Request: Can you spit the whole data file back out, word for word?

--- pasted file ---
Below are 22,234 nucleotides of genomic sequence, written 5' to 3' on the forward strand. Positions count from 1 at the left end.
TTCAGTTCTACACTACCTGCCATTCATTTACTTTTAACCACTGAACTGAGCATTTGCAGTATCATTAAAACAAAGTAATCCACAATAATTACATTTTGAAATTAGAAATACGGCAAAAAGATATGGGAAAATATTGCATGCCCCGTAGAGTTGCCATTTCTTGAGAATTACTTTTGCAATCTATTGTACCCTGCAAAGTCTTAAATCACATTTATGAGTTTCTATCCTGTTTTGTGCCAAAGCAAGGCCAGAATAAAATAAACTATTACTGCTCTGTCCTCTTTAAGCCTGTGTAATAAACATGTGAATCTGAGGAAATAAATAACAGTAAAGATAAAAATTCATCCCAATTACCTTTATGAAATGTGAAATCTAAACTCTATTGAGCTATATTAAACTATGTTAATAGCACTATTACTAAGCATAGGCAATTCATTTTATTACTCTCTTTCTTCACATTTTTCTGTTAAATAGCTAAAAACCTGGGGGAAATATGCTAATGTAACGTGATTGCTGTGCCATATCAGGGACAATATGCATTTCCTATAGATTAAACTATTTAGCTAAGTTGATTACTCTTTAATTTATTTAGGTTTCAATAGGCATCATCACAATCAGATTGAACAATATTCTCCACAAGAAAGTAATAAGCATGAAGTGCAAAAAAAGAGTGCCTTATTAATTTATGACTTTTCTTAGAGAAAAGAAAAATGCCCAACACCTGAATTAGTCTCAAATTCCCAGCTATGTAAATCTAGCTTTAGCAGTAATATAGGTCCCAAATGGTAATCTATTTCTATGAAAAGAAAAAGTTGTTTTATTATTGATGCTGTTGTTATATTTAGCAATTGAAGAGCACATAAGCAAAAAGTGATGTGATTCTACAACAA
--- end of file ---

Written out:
Below are 22,234 nucleotides of genomic sequence, written 5' to 3' on the forward strand. Positions count from 1 at the left end.
TTCAGTTCTACACTACCTGCCATTCATTTACTTTTAACCACTGAACTGAGCATTTGCAGTATCATTAAAACAAAGTAATCCACAATAATTACATTTTGAAATTAGAAATACGGCAAAAAGATATGGGAAAATATTGCATGCCCCGTAGAGTTGCCATTTCTTGAGAATTACTTTTGCAATCTATTGTACCCTGCAAAGTCTTAAATCACATTTATGAGTTTCTATCCTGTTTTGTGCCAAAGCAAGGCCAGAATAAAATAAACTATTACTGCTCTGTCCTCTTTAAGCCTGTGTAATAAACATGTGAATCTGAGGAAATAAATAACAGTAAAGATAAAAATTCATCCCAATTACCTTTATGAAATGTGAAATCTAAACTCTATTGAGCTATATTAAACTATGTTAATAGCACTATTACTAAGCATAGGCAATTCATTTTATTACTCTCTTTCTTCACATTTTTCTGTTAAATAGCTAAAAACCTGGGGGAAATATGCTAATGTAACGTGATTGCTGTGCCATATCAGGGACAATATGCATTTCCTATAGATTAAACTATTTAGCTAAGTTGATTACTCTTTAATTTATTTAGGTTTCAATAGGCATCATCACAATCAGATTGAACAATATTCTCCACAAGAAAGTAATAAGCATGAAGTGCAAAAAAAGAGTGCCTTATTAATTTATGACTTTTCTTAGAGAAAAGAAAAATGCCCAACACCTGAATTAGTCTCAAATTCCCAGCTATGTAAATCTAGCTTTAGCAGTAATATAGGTCCCAAATGGTAATCTATTTCTATGAAAAGAAAAAGTTGTTTTATTATTGATGCTGTTGTTATATTTAGCAATTGAAGAGCACATAAGCAAAAAGTGATGTGATTCTACAACAA